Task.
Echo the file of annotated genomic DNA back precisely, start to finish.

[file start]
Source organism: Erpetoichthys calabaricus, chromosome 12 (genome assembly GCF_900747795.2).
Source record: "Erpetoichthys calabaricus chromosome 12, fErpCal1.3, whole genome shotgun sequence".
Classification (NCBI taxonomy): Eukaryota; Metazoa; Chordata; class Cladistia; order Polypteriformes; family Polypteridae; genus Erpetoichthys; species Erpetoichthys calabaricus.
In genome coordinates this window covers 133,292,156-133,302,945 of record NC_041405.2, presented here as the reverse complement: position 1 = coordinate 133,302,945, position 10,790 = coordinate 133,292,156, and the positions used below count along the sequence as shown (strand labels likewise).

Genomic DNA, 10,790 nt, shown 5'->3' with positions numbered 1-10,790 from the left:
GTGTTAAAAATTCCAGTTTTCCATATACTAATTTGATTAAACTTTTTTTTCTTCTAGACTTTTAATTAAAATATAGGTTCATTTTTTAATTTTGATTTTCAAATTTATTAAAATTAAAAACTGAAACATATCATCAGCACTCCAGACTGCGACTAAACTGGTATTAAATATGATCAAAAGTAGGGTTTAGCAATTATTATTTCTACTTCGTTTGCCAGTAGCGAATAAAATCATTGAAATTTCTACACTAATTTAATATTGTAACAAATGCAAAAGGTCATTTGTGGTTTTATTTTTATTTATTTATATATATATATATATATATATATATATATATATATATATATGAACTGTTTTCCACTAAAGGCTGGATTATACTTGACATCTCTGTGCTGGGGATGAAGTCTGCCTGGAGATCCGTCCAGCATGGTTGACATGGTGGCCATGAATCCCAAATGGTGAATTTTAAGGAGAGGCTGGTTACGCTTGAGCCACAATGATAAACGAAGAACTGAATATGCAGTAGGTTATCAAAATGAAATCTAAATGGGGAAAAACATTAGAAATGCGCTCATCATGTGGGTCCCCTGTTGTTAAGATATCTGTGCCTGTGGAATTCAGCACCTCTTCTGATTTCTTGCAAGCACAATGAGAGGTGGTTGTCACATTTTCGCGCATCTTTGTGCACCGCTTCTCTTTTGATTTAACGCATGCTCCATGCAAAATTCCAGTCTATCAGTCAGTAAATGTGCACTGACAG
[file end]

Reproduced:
Source organism: Erpetoichthys calabaricus, chromosome 12 (genome assembly GCF_900747795.2).
Source record: "Erpetoichthys calabaricus chromosome 12, fErpCal1.3, whole genome shotgun sequence".
Classification (NCBI taxonomy): Eukaryota; Metazoa; Chordata; class Cladistia; order Polypteriformes; family Polypteridae; genus Erpetoichthys; species Erpetoichthys calabaricus.
In genome coordinates this window covers 133,292,156-133,302,945 of record NC_041405.2, presented here as the reverse complement: position 1 = coordinate 133,302,945, position 10,790 = coordinate 133,292,156, and the positions used below count along the sequence as shown (strand labels likewise).

Genomic DNA, 10,790 nt, shown 5'->3' with positions numbered 1-10,790 from the left:
GTGTTAAAAATTCCAGTTTTCCATATACTAATTTGATTAAACTTTTTTTTCTTCTAGACTTTTAATTAAAATATAGGTTCATTTTTTAATTTTGATTTTCAAATTTATTAAAATTAAAAACTGAAACATATCATCAGCACTCCAGACTGCGACTAAACTGGTATTAAATATGATCAAAAGTAGGGTTTAGCAATTATTATTTCTACTTCGTTTGCCAGTAGCGAATAAAATCATTGAAATTTCTACACTAATTTAATATTGTAACAAATGCAAAAGGTCATTTGTGGTTTTATTTTTATTTATTTATATATATATATATATATATATATATATATATATATATATATGAACTGTTTTCCACTAAAGGCTGGATTATACTTGACATCTCTGTGCTGGGGATGAAGTCTGCCTGGAGATCCGTCCAGCATGGTTGACATGGTGGCCATGAATCCCAAATGGTGAATTTTAAGGAGAGGCTGGTTACGCTTGAGCCACAATGATAAACGAAGAACTGAATATGCAGTAGGTTATCAAAATGAAATCTAAATGGGGAAAAACATTAGAAATGCGCTCATCATGTGGGTCCCCTGTTGTTAAGATATCTGTGCCTGTGGAATTCAGCACCTCTTCTGATTTCTTGCAAGCACAATGAGAGGTGGTTGTCACATTTTCGCGCATCTTTGTGCACCGCTTCTCTTTTGATTTAACGCATGCTCCATGCAAAATTCCAGTCTATCAGTCAGTAAATGTGCACTGACAG